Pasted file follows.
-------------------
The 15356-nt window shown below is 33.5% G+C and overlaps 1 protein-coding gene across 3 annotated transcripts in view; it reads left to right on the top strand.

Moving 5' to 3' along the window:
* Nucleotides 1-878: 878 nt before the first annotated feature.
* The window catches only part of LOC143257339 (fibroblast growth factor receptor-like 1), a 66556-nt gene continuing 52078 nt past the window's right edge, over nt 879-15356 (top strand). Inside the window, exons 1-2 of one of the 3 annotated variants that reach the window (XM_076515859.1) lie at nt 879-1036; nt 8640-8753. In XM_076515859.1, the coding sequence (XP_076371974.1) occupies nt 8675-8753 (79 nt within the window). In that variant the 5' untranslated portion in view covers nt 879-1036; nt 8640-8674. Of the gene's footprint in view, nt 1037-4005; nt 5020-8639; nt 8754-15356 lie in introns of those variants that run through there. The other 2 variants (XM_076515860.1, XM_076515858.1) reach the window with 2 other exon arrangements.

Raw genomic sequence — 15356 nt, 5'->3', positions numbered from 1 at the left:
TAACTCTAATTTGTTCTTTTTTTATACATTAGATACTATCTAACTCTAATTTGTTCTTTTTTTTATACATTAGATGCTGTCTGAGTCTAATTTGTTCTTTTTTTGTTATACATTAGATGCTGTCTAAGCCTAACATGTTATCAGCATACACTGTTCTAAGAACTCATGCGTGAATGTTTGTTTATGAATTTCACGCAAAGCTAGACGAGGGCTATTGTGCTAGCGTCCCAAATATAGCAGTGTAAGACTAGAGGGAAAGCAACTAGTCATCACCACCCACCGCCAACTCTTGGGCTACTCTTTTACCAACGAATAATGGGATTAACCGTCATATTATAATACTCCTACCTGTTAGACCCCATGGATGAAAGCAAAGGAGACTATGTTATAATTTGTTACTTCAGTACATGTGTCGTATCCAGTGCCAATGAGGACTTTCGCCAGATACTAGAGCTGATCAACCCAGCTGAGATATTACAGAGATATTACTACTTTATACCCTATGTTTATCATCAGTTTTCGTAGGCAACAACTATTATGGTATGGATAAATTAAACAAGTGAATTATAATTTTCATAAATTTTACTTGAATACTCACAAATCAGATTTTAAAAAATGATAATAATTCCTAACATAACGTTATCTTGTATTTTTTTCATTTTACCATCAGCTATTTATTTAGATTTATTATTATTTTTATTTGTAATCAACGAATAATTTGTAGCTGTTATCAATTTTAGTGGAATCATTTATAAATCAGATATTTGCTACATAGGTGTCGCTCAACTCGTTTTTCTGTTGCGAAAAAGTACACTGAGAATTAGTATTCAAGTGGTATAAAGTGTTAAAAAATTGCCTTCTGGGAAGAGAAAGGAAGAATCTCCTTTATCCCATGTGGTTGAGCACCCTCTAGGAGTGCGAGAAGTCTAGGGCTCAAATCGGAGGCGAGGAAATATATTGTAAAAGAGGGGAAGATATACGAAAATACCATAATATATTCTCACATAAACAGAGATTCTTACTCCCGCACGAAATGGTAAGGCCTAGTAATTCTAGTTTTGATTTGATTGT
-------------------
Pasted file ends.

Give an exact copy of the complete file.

The 15356-nt window shown below is 33.5% G+C and overlaps 1 protein-coding gene across 3 annotated transcripts in view; it reads left to right on the top strand.

Moving 5' to 3' along the window:
* Nucleotides 1-878: 878 nt before the first annotated feature.
* The window catches only part of LOC143257339 (fibroblast growth factor receptor-like 1), a 66556-nt gene continuing 52078 nt past the window's right edge, over nt 879-15356 (top strand). Inside the window, exons 1-2 of one of the 3 annotated variants that reach the window (XM_076515859.1) lie at nt 879-1036; nt 8640-8753. In XM_076515859.1, the coding sequence (XP_076371974.1) occupies nt 8675-8753 (79 nt within the window). In that variant the 5' untranslated portion in view covers nt 879-1036; nt 8640-8674. Of the gene's footprint in view, nt 1037-4005; nt 5020-8639; nt 8754-15356 lie in introns of those variants that run through there. The other 2 variants (XM_076515860.1, XM_076515858.1) reach the window with 2 other exon arrangements.

Raw genomic sequence — 15356 nt, 5'->3', positions numbered from 1 at the left:
TAACTCTAATTTGTTCTTTTTTTATACATTAGATACTATCTAACTCTAATTTGTTCTTTTTTTTATACATTAGATGCTGTCTGAGTCTAATTTGTTCTTTTTTTGTTATACATTAGATGCTGTCTAAGCCTAACATGTTATCAGCATACACTGTTCTAAGAACTCATGCGTGAATGTTTGTTTATGAATTTCACGCAAAGCTAGACGAGGGCTATTGTGCTAGCGTCCCAAATATAGCAGTGTAAGACTAGAGGGAAAGCAACTAGTCATCACCACCCACCGCCAACTCTTGGGCTACTCTTTTACCAACGAATAATGGGATTAACCGTCATATTATAATACTCCTACCTGTTAGACCCCATGGATGAAAGCAAAGGAGACTATGTTATAATTTGTTACTTCAGTACATGTGTCGTATCCAGTGCCAATGAGGACTTTCGCCAGATACTAGAGCTGATCAACCCAGCTGAGATATTACAGAGATATTACTACTTTATACCCTATGTTTATCATCAGTTTTCGTAGGCAACAACTATTATGGTATGGATAAATTAAACAAGTGAATTATAATTTTCATAAATTTTACTTGAATACTCACAAATCAGATTTTAAAAAATGATAATAATTCCTAACATAACGTTATCTTGTATTTTTTTCATTTTACCATCAGCTATTTATTTAGATTTATTATTATTTTTATTTGTAATCAACGAATAATTTGTAGCTGTTATCAATTTTAGTGGAATCATTTATAAATCAGATATTTGCTACATAGGTGTCGCTCAACTCGTTTTTCTGTTGCGAAAAAGTACACTGAGAATTAGTATTCAAGTGGTATAAAGTGTTAAAAAATTGCCTTCTGGGAAGAGAAAGGAAGAATCTCCTTTATCCCATGTGGTTGAGCACCCTCTAGGAGTGCGAGAAGTCTAGGGCTCAAATCGGAGGCGAGGAAATATATTGTAAAAGAGGGGAAGATATACGAAAATACCATAATATATTCTCACATAAACAGAGATTCTTACTCCCGCACGAAATGGTAAGGCCTAGTAATTCTAGTTTTGATTTGATTGT